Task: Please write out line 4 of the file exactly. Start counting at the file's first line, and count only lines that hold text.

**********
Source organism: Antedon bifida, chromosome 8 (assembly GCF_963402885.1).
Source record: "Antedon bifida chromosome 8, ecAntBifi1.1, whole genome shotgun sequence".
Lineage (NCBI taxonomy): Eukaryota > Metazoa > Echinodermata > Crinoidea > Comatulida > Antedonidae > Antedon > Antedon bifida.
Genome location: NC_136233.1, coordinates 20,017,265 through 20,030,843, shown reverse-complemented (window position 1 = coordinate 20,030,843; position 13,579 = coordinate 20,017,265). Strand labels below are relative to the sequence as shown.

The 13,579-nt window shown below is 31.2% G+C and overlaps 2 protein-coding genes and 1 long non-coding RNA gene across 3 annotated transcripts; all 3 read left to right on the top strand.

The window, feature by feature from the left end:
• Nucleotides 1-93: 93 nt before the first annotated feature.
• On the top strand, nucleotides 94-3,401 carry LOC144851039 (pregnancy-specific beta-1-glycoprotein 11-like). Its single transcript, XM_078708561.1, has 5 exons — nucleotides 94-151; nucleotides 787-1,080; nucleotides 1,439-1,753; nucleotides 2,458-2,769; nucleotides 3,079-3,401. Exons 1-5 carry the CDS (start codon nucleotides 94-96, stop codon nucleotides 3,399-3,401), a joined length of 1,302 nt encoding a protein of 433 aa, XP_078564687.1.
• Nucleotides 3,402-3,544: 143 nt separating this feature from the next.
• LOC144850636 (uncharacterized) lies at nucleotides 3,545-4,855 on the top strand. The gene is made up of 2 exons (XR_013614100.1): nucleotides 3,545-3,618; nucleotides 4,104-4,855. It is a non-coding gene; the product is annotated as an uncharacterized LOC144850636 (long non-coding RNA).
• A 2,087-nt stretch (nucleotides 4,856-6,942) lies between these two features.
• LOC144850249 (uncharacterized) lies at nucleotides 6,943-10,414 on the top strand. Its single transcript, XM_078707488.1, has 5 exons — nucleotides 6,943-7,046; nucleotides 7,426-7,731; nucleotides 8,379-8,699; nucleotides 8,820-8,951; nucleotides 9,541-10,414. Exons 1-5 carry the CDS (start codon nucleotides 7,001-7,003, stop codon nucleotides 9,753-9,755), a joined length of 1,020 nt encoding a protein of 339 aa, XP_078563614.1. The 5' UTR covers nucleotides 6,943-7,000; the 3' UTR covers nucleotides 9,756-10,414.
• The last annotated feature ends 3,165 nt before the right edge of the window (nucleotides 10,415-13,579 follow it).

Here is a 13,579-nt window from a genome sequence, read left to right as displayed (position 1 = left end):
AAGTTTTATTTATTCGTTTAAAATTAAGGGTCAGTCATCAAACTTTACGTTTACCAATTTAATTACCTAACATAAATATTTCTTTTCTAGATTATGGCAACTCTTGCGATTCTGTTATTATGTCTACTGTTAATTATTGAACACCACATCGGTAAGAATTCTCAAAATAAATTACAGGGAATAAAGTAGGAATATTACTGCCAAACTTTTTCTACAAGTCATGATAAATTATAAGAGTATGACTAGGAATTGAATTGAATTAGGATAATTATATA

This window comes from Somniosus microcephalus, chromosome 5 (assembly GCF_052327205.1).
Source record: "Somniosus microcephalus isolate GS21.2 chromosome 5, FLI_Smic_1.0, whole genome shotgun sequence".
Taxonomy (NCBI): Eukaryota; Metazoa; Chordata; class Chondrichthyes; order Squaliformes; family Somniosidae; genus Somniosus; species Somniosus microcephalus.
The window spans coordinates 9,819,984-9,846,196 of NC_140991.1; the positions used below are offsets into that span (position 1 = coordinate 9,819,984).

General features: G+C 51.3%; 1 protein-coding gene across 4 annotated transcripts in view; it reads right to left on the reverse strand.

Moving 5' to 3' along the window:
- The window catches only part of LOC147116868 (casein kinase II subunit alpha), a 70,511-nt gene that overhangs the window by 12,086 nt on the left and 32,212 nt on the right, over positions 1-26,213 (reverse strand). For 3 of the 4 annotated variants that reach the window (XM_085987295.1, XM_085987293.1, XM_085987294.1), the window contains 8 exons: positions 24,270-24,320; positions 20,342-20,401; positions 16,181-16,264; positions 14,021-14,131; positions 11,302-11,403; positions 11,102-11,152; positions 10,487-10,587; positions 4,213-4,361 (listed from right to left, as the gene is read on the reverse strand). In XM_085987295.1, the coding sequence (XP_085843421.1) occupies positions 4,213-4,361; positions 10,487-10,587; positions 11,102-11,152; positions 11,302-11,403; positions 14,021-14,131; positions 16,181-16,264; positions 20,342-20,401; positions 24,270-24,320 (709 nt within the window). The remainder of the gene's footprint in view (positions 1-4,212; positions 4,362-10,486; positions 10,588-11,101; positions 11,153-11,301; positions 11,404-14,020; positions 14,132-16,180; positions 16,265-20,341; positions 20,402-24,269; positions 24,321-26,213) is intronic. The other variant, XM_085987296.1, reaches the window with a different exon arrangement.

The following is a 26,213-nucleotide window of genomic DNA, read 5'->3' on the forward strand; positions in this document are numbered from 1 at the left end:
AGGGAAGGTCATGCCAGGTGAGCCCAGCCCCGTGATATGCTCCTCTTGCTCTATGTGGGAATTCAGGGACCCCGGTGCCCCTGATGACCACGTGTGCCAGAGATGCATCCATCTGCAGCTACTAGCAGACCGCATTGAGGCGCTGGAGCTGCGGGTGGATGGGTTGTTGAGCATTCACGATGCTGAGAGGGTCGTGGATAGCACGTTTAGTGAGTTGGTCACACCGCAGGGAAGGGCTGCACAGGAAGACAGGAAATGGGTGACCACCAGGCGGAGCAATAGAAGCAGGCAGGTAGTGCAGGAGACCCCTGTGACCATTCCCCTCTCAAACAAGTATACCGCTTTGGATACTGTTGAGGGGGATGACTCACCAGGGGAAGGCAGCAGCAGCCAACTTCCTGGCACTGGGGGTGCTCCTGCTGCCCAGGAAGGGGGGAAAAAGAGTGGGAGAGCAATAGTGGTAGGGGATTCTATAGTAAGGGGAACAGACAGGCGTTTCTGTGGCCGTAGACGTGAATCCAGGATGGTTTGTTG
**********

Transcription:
Genome location: NC_136233.1, coordinates 20,017,265 through 20,030,843, shown reverse-complemented (window position 1 = coordinate 20,030,843; position 13,579 = coordinate 20,017,265). Strand labels below are relative to the sequence as shown.